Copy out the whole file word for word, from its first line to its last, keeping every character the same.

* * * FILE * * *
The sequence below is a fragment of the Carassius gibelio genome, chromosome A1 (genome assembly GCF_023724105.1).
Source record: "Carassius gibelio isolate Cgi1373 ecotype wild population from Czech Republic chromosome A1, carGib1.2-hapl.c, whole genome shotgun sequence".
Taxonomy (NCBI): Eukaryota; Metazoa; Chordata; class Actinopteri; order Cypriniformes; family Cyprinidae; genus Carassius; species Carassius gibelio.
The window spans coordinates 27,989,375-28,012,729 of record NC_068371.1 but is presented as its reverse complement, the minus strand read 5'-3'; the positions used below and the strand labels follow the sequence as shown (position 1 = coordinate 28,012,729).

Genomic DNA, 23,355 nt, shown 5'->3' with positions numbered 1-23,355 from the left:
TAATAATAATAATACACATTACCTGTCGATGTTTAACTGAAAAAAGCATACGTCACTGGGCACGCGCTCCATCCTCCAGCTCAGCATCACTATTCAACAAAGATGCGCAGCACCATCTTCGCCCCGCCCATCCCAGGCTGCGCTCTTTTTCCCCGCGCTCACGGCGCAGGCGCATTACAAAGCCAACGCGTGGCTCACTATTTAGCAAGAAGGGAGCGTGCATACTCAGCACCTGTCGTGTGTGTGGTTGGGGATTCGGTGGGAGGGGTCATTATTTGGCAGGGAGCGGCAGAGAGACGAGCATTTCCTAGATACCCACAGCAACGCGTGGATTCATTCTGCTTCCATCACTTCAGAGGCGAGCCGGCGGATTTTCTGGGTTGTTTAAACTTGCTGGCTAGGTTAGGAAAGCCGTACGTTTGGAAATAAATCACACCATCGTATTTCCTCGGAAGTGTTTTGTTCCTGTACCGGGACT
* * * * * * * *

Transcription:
The sequence below is a fragment of the Carassius gibelio genome, chromosome A1 (genome assembly GCF_023724105.1).
Source record: "Carassius gibelio isolate Cgi1373 ecotype wild population from Czech Republic chromosome A1, carGib1.2-hapl.c, whole genome shotgun sequence".
Taxonomy (NCBI): Eukaryota; Metazoa; Chordata; class Actinopteri; order Cypriniformes; family Cyprinidae; genus Carassius; species Carassius gibelio.
The window spans coordinates 27,989,375-28,012,729 of record NC_068371.1 but is presented as its reverse complement, the minus strand read 5'-3'; the positions used below and the strand labels follow the sequence as shown (position 1 = coordinate 28,012,729).

Genomic DNA, 23,355 nt, shown 5'->3' with positions numbered 1-23,355 from the left:
TAATAATAATAATACACATTACCTGTCGATGTTTAACTGAAAAAAGCATACGTCACTGGGCACGCGCTCCATCCTCCAGCTCAGCATCACTATTCAACAAAGATGCGCAGCACCATCTTCGCCCCGCCCATCCCAGGCTGCGCTCTTTTTCCCCGCGCTCACGGCGCAGGCGCATTACAAAGCCAACGCGTGGCTCACTATTTAGCAAGAAGGGAGCGTGCATACTCAGCACCTGTCGTGTGTGTGGTTGGGGATTCGGTGGGAGGGGTCATTATTTGGCAGGGAGCGGCAGAGAGACGAGCATTTCCTAGATACCCACAGCAACGCGTGGATTCATTCTGCTTCCATCACTTCAGAGGCGAGCCGGCGGATTTTCTGGGTTGTTTAAACTTGCTGGCTAGGTTAGGAAAGCCGTACGTTTGGAAATAAATCACACCATCGTATTTCCTCGGAAGTGTTTTGTTCCTGTACCGGGACT